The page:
WGA Resumes Talks With AMPTP After Strike Authorization Vote

WGA members voted yes to authorizing a strike on Monday

The Writers Guild of America will return to the negotiating table today with the Alliance of Motion Picture and Television Producers after members voted yes Monday to authorizing a strike.

In a letter to their members, the WGA wrote, “Dear Colleague- The results of our strike authorization vote are now in. 96.3% of you have voted YES. 6,310 ballots were cast. 67.5% of eligible WGA members voted, a historic turnout. We thank you for your resolve and your faith in us as your representatives. We are determined to achieve a fair contract. Talks will resume tomorrow.”

In a statement issued shortly after the strike authorization vote, the AMPTP said it is also “committed to reaching a deal.”

The guild had been negotiating a new contract for film and TV writers with AMPTP, but those talks broke down toward the end of last month. The WGA’s negotiating committee called for a strike authorization vote March 24, and talks were put on hold again after a two-week hiatus as WGA members voted last week. Talks were then suspended until the 25th of April.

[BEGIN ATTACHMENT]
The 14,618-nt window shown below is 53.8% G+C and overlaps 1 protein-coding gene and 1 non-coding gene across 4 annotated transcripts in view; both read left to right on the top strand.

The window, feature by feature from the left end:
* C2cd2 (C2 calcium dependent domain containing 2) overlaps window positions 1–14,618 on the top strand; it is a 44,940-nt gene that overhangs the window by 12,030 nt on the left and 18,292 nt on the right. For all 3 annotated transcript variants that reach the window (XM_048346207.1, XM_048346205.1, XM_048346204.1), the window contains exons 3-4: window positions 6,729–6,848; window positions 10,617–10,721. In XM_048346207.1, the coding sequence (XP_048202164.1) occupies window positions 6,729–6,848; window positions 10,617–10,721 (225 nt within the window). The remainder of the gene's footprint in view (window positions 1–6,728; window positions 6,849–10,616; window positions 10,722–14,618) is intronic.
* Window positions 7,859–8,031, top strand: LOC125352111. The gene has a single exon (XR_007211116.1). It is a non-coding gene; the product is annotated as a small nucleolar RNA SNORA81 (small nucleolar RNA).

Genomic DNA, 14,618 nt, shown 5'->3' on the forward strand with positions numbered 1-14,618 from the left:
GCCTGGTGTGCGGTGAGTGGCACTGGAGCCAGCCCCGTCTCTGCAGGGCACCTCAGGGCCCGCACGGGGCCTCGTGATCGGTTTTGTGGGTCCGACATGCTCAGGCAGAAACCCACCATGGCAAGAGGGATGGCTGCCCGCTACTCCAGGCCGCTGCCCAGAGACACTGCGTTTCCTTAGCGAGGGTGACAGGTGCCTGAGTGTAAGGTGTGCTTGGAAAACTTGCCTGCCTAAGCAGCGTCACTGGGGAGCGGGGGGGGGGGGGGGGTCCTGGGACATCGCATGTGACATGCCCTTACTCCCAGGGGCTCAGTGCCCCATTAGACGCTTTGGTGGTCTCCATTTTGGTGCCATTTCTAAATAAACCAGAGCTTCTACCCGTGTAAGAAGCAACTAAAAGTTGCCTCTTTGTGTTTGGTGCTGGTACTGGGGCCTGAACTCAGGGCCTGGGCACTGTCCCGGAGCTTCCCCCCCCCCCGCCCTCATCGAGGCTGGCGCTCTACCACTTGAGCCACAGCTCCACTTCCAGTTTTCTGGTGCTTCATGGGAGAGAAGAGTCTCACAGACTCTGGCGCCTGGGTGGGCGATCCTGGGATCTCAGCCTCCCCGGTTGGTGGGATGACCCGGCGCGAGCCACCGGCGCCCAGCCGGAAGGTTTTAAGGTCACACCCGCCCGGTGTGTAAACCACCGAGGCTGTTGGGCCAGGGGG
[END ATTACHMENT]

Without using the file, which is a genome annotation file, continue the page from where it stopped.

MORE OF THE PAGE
Among the demands are increased compensations, stronger economic and workplace protections, and paid family leave for writers.

The main cause for a possible strike is that “the average pay for writer-producers working in television declined 23 percent over the last two years alone,” according to a letter guild leaders sent WGA members in February, although they still do the same amount of work as before. The letter said the decline is “driven by the growth of short order series with 13 or fewer episodes…” and writers “often work just as many weeks on a short order series as they did on a traditional 22-episode series, but are paid fewer episodes.”

A strike would begin on May 2, and would have an immediate effect on late-night talk shows and “Saturday Night Live,” which is set to return with a new episode on May 6. Earlier this month, the WGAW sent AT&T and Time Warner Cable shareholders a letter, warning them of the impact a strike could have on both earnings and the pending merger between the two.